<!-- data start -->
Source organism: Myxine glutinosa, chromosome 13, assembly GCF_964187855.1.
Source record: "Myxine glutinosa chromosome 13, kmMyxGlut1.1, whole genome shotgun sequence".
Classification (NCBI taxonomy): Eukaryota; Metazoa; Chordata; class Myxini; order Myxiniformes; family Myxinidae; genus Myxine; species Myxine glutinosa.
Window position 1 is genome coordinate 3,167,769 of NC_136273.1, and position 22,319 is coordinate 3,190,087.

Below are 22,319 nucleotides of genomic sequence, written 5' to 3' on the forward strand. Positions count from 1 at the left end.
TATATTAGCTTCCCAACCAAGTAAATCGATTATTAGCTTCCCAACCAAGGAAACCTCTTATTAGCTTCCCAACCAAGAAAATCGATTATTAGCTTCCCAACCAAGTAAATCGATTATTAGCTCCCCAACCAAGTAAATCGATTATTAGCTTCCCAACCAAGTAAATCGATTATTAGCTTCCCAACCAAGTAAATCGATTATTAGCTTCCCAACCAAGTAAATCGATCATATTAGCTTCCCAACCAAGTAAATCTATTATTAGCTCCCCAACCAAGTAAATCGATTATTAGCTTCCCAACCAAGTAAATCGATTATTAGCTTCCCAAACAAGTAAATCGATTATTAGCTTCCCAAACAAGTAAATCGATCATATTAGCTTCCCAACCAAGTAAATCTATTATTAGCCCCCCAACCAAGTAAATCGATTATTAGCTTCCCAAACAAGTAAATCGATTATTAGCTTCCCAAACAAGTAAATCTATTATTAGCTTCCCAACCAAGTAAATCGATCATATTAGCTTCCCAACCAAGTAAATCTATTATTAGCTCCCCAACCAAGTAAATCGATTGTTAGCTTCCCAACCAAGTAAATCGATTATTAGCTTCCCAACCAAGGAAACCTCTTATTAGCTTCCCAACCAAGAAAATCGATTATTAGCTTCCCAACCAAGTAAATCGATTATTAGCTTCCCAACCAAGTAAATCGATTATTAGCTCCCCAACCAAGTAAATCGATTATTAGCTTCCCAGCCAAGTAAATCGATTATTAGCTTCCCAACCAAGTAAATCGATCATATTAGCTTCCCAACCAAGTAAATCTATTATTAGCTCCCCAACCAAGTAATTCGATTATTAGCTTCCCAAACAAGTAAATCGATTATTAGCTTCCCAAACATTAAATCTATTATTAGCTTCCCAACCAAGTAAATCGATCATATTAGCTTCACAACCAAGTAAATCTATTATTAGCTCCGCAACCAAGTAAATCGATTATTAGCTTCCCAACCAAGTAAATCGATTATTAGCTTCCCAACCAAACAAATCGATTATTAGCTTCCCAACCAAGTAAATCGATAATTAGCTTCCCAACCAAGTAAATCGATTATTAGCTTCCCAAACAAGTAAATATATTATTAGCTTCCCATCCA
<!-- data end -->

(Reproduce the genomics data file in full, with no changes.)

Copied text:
Source organism: Myxine glutinosa, chromosome 13, assembly GCF_964187855.1.
Source record: "Myxine glutinosa chromosome 13, kmMyxGlut1.1, whole genome shotgun sequence".
Classification (NCBI taxonomy): Eukaryota; Metazoa; Chordata; class Myxini; order Myxiniformes; family Myxinidae; genus Myxine; species Myxine glutinosa.
Window position 1 is genome coordinate 3,167,769 of NC_136273.1, and position 22,319 is coordinate 3,190,087.

Below are 22,319 nucleotides of genomic sequence, written 5' to 3' on the forward strand. Positions count from 1 at the left end.
TATATTAGCTTCCCAACCAAGTAAATCGATTATTAGCTTCCCAACCAAGGAAACCTCTTATTAGCTTCCCAACCAAGAAAATCGATTATTAGCTTCCCAACCAAGTAAATCGATTATTAGCTCCCCAACCAAGTAAATCGATTATTAGCTTCCCAACCAAGTAAATCGATTATTAGCTTCCCAACCAAGTAAATCGATTATTAGCTTCCCAACCAAGTAAATCGATCATATTAGCTTCCCAACCAAGTAAATCTATTATTAGCTCCCCAACCAAGTAAATCGATTATTAGCTTCCCAACCAAGTAAATCGATTATTAGCTTCCCAAACAAGTAAATCGATTATTAGCTTCCCAAACAAGTAAATCGATCATATTAGCTTCCCAACCAAGTAAATCTATTATTAGCCCCCCAACCAAGTAAATCGATTATTAGCTTCCCAAACAAGTAAATCGATTATTAGCTTCCCAAACAAGTAAATCTATTATTAGCTTCCCAACCAAGTAAATCGATCATATTAGCTTCCCAACCAAGTAAATCTATTATTAGCTCCCCAACCAAGTAAATCGATTGTTAGCTTCCCAACCAAGTAAATCGATTATTAGCTTCCCAACCAAGGAAACCTCTTATTAGCTTCCCAACCAAGAAAATCGATTATTAGCTTCCCAACCAAGTAAATCGATTATTAGCTTCCCAACCAAGTAAATCGATTATTAGCTCCCCAACCAAGTAAATCGATTATTAGCTTCCCAGCCAAGTAAATCGATTATTAGCTTCCCAACCAAGTAAATCGATCATATTAGCTTCCCAACCAAGTAAATCTATTATTAGCTCCCCAACCAAGTAATTCGATTATTAGCTTCCCAAACAAGTAAATCGATTATTAGCTTCCCAAACATTAAATCTATTATTAGCTTCCCAACCAAGTAAATCGATCATATTAGCTTCACAACCAAGTAAATCTATTATTAGCTCCGCAACCAAGTAAATCGATTATTAGCTTCCCAACCAAGTAAATCGATTATTAGCTTCCCAACCAAACAAATCGATTATTAGCTTCCCAACCAAGTAAATCGATAATTAGCTTCCCAACCAAGTAAATCGATTATTAGCTTCCCAAACAAGTAAATATATTATTAGCTTCCCATCCA